Dodging more irrelevant attacks from melanogaster (who will no doubt open his artillery again later) I contributed to this thread on BioLogos, which is part of a re-run of the series by Kathryn Applegate on randomness. Like last time round, people raised the only really significant issue about it – how does it fit with God’s sovereignty – and like last time round, and like similar questions raised with others like Darrel Falk, Dennis Venema etc the author’s response has been a deathly silence.
As I mentioned in my last post, I’m reading Gertrude Himmelfarb’s biography of Darwin, and am struck once again how all the important issues regarding the evolution-creation interface were raised 150 years ago, and are still as relevant now despite the changed battle-lines and intellectual climate.
In particular I was struck by a reference to an 1844 predecessor of Origin of Species in the form of a popular-level work by Robert Chambers called Vestiges of Creation. Although onside with Darwin regarding the big issue of evolution (or transmutation of species as it was then called) the book raised the disapproval of the latter and the wrath of his compatriot Huxley. A typical offending passage was this:
The idea, then, which I form of the progress of organic life upon our earth, is that the simplest and most primitive type, under a law to which that of like-production is subordinate, gave birth to the type next above it, that this again produced the next higher, and so on to the very highest, the stages of advance being in all cases very small – namely from one species only to another; so that the phenomenon has always been of a simple and modest character.
Darwin’s particular objection was to the inevitability of progress, since his developing theory found room for degeneration too (though it remains interesting how much it was formulated, and of course marketed, as a theory of progress). No doubt he was quietly pleased that there was in the book no place for natural selection, as he feared losing his priority even from worthier scientists than Chambers.
But Huxley’s objection, held also by Darwin though less vehemently, was to the invocation of a natural law as the underlying powerhouse of evolution. To quote Himmelfab:
What particularly offended him was the “pseudo-scientific realism” of this philosophy of nature: the notion that science and theology could be reconciled by the simple expedient of having God create laws which the universe would then obey. Laws thus became the “angels or demiurgoi, who being supplied with the Great Architect’s plan, were permitted to settle the details among themselves.”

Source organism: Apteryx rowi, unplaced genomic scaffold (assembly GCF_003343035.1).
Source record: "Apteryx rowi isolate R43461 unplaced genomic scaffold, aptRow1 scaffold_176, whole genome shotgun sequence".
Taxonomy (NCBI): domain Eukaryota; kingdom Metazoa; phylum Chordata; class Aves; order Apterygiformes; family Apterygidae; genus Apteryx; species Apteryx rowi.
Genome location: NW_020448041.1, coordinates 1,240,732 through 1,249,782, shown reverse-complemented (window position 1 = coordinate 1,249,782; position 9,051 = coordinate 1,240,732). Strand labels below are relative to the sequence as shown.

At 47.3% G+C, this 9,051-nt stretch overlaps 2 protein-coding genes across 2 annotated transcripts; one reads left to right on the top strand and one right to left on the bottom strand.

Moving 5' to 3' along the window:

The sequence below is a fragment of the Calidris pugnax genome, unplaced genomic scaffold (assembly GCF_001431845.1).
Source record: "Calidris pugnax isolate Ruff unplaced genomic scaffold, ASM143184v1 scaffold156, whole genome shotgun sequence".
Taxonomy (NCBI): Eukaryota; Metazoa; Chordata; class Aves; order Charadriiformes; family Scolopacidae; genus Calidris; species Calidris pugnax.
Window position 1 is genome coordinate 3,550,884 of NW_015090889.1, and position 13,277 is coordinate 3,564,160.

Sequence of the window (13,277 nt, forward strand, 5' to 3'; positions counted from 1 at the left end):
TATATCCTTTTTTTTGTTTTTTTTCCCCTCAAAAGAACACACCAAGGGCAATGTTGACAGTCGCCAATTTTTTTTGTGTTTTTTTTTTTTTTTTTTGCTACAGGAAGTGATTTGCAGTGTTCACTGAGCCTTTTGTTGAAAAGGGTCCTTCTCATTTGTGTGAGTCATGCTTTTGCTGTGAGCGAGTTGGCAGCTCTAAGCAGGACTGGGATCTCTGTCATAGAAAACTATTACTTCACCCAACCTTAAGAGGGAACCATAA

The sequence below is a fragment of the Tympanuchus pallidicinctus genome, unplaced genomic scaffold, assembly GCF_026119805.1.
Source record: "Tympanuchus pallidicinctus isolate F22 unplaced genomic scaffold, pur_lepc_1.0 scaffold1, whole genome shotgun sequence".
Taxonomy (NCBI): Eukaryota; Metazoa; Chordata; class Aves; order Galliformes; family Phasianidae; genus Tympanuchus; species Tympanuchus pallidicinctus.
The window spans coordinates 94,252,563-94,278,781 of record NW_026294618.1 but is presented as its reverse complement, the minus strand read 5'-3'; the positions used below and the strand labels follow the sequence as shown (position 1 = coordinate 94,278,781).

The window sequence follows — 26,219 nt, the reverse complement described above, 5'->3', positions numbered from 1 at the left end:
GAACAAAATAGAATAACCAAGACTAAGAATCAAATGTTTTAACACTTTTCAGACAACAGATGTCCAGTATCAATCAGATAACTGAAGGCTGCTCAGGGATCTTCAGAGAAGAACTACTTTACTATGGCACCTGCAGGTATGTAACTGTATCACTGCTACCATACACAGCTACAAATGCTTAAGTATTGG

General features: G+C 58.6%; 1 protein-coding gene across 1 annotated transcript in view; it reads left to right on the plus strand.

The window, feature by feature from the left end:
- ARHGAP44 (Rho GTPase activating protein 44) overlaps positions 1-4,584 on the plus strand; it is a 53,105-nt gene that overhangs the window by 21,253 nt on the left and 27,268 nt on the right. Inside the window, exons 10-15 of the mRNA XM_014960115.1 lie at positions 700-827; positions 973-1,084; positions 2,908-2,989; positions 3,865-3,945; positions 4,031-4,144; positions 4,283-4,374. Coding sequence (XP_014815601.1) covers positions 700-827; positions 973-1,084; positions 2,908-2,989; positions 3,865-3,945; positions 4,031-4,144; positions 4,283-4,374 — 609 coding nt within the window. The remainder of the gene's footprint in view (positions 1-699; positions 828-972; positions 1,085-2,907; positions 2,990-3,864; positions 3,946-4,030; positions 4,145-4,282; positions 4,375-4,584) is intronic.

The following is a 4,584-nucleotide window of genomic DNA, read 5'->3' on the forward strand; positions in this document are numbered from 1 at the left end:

Now I’m not perfectly sure what the great scandal was in Huxley’s mind. Unlike Darwin, but like Richard Dawkins, he had a metaphysical agenda which ranked higher than his scientific concerns: it’s clear his sympathy for natural selection began primarily because it seemed to do away with God. So Chambers’ mixing God and science together may have been enough to provoke his ire.
But what strikes me is how similar his summary is to the précis of theistic evolution often given by its supporters. We see the incoherent idea of “freedom in creation”, in this case illustrated as the personal relationships between the various laws God had instituted to allow them a creative hand in life’s progress. We also have the vaguely-drafted concept of laws within nature tending towards the progress seen in evolution, which could quite justly be compared to as-yet-unobserved laws of self-organisation, such as those apparently accepted by BioLogos people in the convergent evolution scheme of Simon Conway Morris. Such a “legal framework” appears the closest many TEs come to accepting God’s (possible) influence over evolution, so that it might, for example, eventually fulfil God’s desire to create mankind.
If I read Huxley aright, he has seen through this to arrive at the obvious truth that this would make such laws demiurges, co-creators doing a more, or less, competent job under delegation. Huxley, I suppose, was loath to leave room for any gods, even demiurgic laws, and for all his religious uncertainty I think the same is true of Darwin. But for the theist the conclusion is the same, but the implication the opposite: such a system would in effect be polytheism, and the wholeness and divine goodness of a world created by the perfect God replaced with one permeated by the errors of God’s co-creators.
Chambers’ precise ideas have passed into a largely forgotten history – but the intrinsic weaknesses of his ideas live on in the mainstream of modern theistic evolution.